Thursday, July 23, 2020

Bray Lighthouse

A couple of weeks ago, I came across a single line in an old newspaper from 1865. "The Wicklow fisherman haven't had a light in the harbour since the end of the pier was washed away three years ago." I researched this event, found a big storm that caused untold damaged to shipping in 1861 but couldn't find a word about the pier or the light. So I posted up on "Wicklow Past"s Facebook Page, asking if anybody knew about it.
One of the replies came back to the effect that maybe I was confusing it with Bray lighthouse toppling into the sea in 1957.
In all my years hunting out Irish lighthouses, extant and extinct, I had never once heard of a lighthouse in Bray. I immediately went on to "Bray - Did You Know?" - the Bray equivalent of Wicklow Past - and saw that, indeed, not only did Bray have a fine cast-iron lighthouse for sixty years but it's demise produced some of the most spectacular lighthouse photographs I have ever seen in my life.
(Incidentally, all the photographs in this post come courtesy of Bray-Did You Know - obviously the go-to source of information about old Bray -  with my supreme gratitude.)
The construction of a proper harbour in Bray began on 13th June 1891. The two claw-like piers at the north end of the famous esplanade would provide fine shelter. The southern pier - which would be the primary passenger pier - would be 822 feet in length and would have, at its end, the lighthouse. On 6th June 1896, it was reported that the harbour was practically finished and was set to open by the end of the month. The cast-iron lighthouse had arrived on site and all that was needed was the lantern. It was due to open by the end of June. By the 26th of that month the lighthouse was in place and the lantern would be established "in a few days." It was "an iron structure, standing on a concrete base, the lantern being about 25 feet above the water, which will be sufficiently high to guide ships into port."
A harbour master was appointed at the end of March 1897, the position involving the duties of a lightkeeper. The successful candidate was Thomas Scraggs of Duncairn Avenue, who was paid the princely sum of £1 per week for his labours. He was a married man, aged 37 years at the time of his appointment and he held the job at least until the 1911 Census, when hopefully his wife and nine children had seen a decent hike in wages!

It is difficult to fathom why the lantern, which would be fitted "in a few days" in June 1896, should only be exhibited for the first time fourteen months later. I often think that 19th Century lighthouse builders worked on a different time-scale to the rest of the world.

 Collier with lighthouse Bray Harbour c.1913

And for the next 60 years, the Bray lighthouse - which did not, incidentally, have a fog bell - led a quiet, unremarkable existence. It seems it was always painted white. The Harbour Board flirted with the idea of installing a Kitson Light in 1902. In 1903, the Commissioner of Irish Lights inspection tour of local lighthouses, founded the light "clean and in good order." In 1905, there was a particularly gruesome suicide near the lighthouse. One of the witnesses, one Andrew Molony, had passed the victim at 6.30am as he was on his way to "put out the light at the lighthouse," indicating that Thomas Scraggs had at least learned the art of delegation.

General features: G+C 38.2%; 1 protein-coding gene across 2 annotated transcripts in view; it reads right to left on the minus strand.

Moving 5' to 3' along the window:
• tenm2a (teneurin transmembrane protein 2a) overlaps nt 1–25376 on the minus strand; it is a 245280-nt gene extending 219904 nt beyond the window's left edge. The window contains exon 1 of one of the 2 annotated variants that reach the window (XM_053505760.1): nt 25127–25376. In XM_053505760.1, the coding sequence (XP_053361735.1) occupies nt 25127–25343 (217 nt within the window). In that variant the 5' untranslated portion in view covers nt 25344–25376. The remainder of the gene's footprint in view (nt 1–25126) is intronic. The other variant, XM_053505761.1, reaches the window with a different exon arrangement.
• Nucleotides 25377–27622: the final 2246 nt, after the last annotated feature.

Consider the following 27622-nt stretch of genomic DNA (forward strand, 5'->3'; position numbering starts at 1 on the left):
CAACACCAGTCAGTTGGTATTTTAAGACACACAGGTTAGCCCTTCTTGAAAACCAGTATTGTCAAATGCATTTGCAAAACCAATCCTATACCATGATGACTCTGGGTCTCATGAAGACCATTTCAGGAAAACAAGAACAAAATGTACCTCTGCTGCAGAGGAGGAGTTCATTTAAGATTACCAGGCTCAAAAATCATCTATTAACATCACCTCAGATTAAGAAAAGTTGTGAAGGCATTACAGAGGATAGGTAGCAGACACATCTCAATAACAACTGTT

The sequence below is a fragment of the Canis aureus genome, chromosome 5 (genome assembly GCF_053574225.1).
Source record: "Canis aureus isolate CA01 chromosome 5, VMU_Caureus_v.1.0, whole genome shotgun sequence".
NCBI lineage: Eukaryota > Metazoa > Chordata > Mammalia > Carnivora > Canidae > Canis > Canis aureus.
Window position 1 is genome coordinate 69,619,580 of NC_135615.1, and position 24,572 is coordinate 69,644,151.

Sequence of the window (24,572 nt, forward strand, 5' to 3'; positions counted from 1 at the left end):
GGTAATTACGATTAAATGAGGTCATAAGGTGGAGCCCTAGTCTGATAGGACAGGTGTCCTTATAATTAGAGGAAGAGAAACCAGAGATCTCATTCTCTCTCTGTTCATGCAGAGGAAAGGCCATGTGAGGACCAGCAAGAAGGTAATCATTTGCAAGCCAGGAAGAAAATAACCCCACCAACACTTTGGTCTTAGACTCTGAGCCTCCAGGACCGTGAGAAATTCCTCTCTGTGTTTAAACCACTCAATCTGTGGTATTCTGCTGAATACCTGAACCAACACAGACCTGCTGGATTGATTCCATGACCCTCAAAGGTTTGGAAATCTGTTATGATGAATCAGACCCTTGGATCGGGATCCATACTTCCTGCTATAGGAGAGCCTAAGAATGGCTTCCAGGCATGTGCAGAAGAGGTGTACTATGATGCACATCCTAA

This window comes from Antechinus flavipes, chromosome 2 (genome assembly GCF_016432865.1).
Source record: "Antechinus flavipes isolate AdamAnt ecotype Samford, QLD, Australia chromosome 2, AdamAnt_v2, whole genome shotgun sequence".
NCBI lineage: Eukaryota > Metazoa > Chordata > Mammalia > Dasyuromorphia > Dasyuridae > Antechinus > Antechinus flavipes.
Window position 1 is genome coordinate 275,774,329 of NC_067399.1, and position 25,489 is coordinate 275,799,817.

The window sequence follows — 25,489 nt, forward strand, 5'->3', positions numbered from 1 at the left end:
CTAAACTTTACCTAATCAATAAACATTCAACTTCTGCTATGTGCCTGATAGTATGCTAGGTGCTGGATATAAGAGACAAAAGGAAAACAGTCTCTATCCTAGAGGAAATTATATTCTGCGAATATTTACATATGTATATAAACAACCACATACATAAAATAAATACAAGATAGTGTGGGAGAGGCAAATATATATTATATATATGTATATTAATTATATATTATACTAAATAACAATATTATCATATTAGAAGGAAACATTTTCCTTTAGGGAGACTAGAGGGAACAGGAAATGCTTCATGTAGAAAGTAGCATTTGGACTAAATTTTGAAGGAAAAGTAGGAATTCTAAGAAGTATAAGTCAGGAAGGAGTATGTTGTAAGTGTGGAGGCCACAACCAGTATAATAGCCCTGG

View from the sea, the Great Sugarloaf back right

Bray Harbour about 1952

It appears that some time in the fifties, the light was made unwatched and occulting, though larger vessels no longer availed of the harbour. It seemed as though the lighthouse would continue as a destination for hardy pier walkers for a long, long time but on 25th September 1957, a great storm called Hurricane Carrie had other ideas. It had already wreaked havoc on its journey and it hit the East Coast of Ireland with ill-concealed delight.

It seems that the 50 mph gale, accompanied by torrential rain, ripped away one of the concrete pillars of the foundation, causing the lighthouse to be set adrift. It did not topple immediately, however, giving lucky camera-owners the opportunity of a lifetime to capture the amazing scenes for posterity. Several hours later, the pounding sea completed the job.

In December that year, the Town Engineer estimated that the cost of repair for the harbour would be upwards of £30,000. Of this, £2,000 would be needed to repair the pier, £300 to clear the lighthouse and rubble, £1,000 for a new lighthouse and £3,500 for dredging. Due to the decline of the harbour, it was eventually decided not to proceed with the works. It was not until the 1980s when a new sewage pipe was under construction that the remnants of the lighthouse were finally removed.
Of course, the wags were out in force in the aftermath of the incident. As Ray Cranley's song Down by the Dargle said:-

The Russians may boast of their Sputnik in space,
the Americans show off their White House.
But Bray tops the lot, for this little town's
got the world's only submarine lighthouse.


  1. That's a good question. As there were only 'remnants' left in the 80s, I'm presuming that most of it went for scrap. I would have thought that the lantern would have been recyclable though?

  2. HI Peter, I'm doing a graphic design project on bray lighthouse. Any idea where I could find higher res imagery of the one of Bray Harbour in 1952 and of the one Roy Byrne took of it breaking off? Thanks a mill!

  3. Hi, sounds an interesting project! There's a Facebook page called "Bray - Did You Know?" which is where I found all of these photos. I'd suggest messaging them and asking, or else message the people who posted them up?